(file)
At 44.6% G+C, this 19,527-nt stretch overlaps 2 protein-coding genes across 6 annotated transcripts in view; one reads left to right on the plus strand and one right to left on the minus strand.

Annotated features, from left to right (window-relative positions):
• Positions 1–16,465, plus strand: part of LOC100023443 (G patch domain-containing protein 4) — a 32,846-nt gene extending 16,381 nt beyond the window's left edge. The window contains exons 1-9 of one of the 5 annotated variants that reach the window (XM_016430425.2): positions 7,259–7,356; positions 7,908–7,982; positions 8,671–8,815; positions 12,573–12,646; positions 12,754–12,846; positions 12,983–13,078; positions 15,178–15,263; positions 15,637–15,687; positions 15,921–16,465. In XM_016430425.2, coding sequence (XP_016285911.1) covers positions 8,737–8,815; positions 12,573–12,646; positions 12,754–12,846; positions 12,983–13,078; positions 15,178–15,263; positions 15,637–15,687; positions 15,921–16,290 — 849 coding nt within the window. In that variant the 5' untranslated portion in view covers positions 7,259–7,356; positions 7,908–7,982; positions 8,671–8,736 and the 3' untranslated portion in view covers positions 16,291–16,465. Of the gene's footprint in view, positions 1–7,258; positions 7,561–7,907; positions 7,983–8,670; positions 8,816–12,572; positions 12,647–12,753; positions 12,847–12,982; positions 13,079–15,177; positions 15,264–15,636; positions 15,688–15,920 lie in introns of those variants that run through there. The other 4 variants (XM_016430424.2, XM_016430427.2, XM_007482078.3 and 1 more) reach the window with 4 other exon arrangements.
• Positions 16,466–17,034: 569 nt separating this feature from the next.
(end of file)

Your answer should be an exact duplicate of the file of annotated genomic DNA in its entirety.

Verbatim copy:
At 44.6% G+C, this 19,527-nt stretch overlaps 2 protein-coding genes across 6 annotated transcripts in view; one reads left to right on the plus strand and one right to left on the minus strand.

Annotated features, from left to right (window-relative positions):
• Positions 1–16,465, plus strand: part of LOC100023443 (G patch domain-containing protein 4) — a 32,846-nt gene extending 16,381 nt beyond the window's left edge. The window contains exons 1-9 of one of the 5 annotated variants that reach the window (XM_016430425.2): positions 7,259–7,356; positions 7,908–7,982; positions 8,671–8,815; positions 12,573–12,646; positions 12,754–12,846; positions 12,983–13,078; positions 15,178–15,263; positions 15,637–15,687; positions 15,921–16,465. In XM_016430425.2, coding sequence (XP_016285911.1) covers positions 8,737–8,815; positions 12,573–12,646; positions 12,754–12,846; positions 12,983–13,078; positions 15,178–15,263; positions 15,637–15,687; positions 15,921–16,290 — 849 coding nt within the window. In that variant the 5' untranslated portion in view covers positions 7,259–7,356; positions 7,908–7,982; positions 8,671–8,736 and the 3' untranslated portion in view covers positions 16,291–16,465. Of the gene's footprint in view, positions 1–7,258; positions 7,561–7,907; positions 7,983–8,670; positions 8,816–12,572; positions 12,647–12,753; positions 12,847–12,982; positions 13,079–15,177; positions 15,264–15,636; positions 15,688–15,920 lie in introns of those variants that run through there. The other 4 variants (XM_016430424.2, XM_016430427.2, XM_007482078.3 and 1 more) reach the window with 4 other exon arrangements.
• Positions 16,466–17,034: 569 nt separating this feature from the next.